In the fall of 1999 Forbes.com disappeared for four days. It went dark, kaput, a victim of too much PR and traffic pointed at it by AOL and the annual list of the 400 Richest Americans, a server platform built on the cheap with the wrong technology, and a tech team completely frozen in the headlights.
I lived those four sleepless days in agony — we were pre-IPO, talking to bankers, getting a ton of scrutiny with a new CEO aboard — and boom, goodbye web site. Was it a memory leak (I love how everything eventually gets blamed on a memory leak!)? Was it an issue with concurrent connections? The ad server? I made the tough call on the fourth day to literally start over and relaunch, building back content and functions as time went by.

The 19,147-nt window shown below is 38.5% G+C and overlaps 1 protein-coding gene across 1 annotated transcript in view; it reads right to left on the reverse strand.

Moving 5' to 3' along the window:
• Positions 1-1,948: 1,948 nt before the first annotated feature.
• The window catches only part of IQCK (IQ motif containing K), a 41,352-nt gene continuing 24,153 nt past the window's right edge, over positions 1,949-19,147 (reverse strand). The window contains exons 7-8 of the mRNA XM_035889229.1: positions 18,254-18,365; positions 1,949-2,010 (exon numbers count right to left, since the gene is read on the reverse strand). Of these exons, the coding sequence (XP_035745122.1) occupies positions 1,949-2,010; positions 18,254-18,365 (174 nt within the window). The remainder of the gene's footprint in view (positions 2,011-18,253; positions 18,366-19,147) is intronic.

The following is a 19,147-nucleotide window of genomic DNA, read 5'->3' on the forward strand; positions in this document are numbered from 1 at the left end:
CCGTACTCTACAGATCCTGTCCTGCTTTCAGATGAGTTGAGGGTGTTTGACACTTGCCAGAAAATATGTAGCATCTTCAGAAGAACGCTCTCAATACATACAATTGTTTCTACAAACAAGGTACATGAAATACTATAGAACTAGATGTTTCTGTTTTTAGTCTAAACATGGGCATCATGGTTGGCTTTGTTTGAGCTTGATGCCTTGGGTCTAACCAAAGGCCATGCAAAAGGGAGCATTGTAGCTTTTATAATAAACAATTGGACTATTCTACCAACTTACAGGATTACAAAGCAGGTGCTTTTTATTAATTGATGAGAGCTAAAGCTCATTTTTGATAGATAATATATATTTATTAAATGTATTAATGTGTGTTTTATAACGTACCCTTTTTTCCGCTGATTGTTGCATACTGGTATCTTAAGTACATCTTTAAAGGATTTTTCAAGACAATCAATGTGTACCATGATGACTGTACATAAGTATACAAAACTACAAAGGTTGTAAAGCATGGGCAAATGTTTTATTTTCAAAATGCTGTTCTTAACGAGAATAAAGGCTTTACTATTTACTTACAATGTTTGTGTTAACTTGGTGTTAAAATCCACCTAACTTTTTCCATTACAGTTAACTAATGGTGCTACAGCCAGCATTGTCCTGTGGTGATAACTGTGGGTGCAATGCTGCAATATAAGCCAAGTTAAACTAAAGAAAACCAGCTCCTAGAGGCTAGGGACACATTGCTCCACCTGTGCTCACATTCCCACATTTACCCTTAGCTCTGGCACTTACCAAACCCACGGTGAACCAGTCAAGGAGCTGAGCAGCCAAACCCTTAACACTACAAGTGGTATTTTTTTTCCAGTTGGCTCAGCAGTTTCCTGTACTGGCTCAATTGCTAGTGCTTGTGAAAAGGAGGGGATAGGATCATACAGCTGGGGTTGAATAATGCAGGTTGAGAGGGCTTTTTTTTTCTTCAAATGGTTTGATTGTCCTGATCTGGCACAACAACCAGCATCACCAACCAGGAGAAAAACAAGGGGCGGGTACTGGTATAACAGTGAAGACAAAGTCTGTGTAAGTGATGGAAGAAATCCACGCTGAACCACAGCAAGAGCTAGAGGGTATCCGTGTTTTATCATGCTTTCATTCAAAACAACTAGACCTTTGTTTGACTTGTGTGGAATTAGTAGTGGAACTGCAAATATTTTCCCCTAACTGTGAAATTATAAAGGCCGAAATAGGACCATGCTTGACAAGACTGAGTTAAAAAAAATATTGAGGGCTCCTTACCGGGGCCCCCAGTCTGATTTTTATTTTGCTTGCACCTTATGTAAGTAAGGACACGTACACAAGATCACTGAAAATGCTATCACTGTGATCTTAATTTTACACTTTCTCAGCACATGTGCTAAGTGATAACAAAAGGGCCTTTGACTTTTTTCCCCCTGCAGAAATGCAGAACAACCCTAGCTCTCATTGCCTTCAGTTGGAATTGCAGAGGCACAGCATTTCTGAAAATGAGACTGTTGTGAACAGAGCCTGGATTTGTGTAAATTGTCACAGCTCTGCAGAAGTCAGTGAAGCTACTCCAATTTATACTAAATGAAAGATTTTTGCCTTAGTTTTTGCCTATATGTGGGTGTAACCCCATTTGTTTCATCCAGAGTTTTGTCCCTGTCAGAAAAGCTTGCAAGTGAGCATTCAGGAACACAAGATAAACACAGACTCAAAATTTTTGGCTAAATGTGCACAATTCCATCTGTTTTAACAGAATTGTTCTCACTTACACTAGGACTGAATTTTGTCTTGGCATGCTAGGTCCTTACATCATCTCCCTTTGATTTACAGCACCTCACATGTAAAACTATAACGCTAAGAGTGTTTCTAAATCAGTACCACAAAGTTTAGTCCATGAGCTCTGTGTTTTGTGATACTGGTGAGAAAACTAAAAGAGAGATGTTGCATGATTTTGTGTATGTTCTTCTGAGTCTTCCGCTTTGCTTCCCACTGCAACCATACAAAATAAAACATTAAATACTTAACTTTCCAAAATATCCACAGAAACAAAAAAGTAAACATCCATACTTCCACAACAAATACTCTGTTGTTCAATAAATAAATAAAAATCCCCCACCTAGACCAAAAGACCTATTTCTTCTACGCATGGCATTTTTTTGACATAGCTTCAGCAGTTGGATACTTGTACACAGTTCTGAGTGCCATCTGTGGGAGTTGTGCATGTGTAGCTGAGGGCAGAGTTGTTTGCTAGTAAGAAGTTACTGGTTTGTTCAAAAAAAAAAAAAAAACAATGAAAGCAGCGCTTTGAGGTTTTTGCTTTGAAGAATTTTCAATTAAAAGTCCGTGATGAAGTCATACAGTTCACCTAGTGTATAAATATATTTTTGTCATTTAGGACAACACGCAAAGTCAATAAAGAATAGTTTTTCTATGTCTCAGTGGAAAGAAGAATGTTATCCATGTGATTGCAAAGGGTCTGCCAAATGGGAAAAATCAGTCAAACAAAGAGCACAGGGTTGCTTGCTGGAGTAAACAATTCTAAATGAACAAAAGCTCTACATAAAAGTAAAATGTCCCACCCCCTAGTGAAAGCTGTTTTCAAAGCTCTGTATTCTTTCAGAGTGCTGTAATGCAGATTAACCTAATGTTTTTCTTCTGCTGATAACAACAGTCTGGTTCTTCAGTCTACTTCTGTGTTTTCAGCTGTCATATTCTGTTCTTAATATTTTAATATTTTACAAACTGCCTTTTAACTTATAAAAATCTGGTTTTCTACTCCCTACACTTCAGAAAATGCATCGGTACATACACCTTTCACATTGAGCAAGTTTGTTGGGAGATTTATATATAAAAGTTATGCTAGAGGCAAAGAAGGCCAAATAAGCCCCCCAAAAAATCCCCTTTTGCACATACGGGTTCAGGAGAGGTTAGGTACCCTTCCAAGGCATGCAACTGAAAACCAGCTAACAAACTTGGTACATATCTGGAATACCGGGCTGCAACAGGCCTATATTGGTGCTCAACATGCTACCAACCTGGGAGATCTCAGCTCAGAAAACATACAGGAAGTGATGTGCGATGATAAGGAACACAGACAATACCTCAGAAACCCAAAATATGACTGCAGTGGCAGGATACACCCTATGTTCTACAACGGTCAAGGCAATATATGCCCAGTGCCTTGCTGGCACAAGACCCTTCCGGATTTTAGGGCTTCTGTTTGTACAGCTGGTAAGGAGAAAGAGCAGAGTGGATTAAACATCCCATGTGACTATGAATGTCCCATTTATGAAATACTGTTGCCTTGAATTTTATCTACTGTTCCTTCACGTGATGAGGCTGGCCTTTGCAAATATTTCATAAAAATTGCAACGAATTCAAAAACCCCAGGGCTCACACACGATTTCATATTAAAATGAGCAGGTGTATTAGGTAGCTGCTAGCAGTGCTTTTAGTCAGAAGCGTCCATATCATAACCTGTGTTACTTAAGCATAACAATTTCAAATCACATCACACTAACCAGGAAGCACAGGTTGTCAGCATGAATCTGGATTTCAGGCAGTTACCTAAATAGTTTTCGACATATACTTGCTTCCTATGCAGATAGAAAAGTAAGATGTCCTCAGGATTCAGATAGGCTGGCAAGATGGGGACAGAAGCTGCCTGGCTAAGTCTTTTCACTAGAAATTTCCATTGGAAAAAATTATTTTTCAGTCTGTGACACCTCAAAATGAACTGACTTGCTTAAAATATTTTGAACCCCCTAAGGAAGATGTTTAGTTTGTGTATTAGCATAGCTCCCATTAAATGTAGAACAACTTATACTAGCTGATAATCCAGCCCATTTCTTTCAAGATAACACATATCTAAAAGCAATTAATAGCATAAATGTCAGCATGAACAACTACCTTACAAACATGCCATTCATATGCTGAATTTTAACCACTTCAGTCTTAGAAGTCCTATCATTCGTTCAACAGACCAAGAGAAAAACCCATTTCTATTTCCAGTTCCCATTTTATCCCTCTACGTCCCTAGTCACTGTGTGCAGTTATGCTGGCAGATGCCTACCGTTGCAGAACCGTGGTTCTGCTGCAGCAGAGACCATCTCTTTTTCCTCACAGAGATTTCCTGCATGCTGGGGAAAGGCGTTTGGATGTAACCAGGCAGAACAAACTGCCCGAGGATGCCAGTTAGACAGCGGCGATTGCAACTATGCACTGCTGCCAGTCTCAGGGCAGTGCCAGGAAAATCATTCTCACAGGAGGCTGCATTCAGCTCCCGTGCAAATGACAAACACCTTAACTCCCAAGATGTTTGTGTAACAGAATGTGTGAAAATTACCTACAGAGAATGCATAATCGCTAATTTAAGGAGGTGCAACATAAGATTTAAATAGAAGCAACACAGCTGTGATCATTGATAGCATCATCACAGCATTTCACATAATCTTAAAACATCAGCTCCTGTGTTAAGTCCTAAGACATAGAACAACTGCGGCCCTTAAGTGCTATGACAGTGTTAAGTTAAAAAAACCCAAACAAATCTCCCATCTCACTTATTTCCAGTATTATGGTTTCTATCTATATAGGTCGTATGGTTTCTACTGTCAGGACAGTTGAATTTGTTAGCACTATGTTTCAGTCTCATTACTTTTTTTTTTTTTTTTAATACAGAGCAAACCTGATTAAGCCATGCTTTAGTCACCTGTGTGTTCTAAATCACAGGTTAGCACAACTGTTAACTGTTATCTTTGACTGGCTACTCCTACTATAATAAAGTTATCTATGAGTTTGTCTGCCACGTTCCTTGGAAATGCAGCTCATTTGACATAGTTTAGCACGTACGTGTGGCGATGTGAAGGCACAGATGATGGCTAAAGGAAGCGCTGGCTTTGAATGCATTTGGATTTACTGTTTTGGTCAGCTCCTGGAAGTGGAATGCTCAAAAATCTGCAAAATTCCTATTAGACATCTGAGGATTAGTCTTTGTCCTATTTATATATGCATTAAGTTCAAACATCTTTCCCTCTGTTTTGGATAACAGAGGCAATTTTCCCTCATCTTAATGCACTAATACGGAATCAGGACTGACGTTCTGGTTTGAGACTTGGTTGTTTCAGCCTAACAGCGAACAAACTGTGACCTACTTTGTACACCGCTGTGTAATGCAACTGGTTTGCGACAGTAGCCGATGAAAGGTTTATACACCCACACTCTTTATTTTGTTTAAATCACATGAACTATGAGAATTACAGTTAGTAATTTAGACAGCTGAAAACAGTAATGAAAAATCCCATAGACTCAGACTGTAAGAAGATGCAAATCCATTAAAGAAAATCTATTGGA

Those were dark times for me, for our ISP, and for our tech team. I learned a lot about technology disaster recovery and crisis management and today it came in handy.
Another site failing (not Lenovo.com), going down as “Service Unavailable” when we could least afford it to fall down. This time it took 30 minutes for me and one very smart guy on my team to decide to fire the ISP, move to a new host (thanks to Mark Cahill at Vario for the suggestions), get the coders to start debugging and have the DNS repointed. No more diagnostics. No more waiting for a service ticket to get opened, to get escalated, for serves to get rebooted, for this fix and that fix.
Screw it. Punt to a new box, learn the lesson never to host at the old ISP again, and never get a hosting relationship where your techs and sysadmins don’t have 100% God status.
0 thoughts on “Burn me once — how to handle a crashing website”
Eeeeewwwwww. Ouch. Sorry to hear it. But glad you had the horrible life lesson behind to you to you over yesterday’s hump quickly.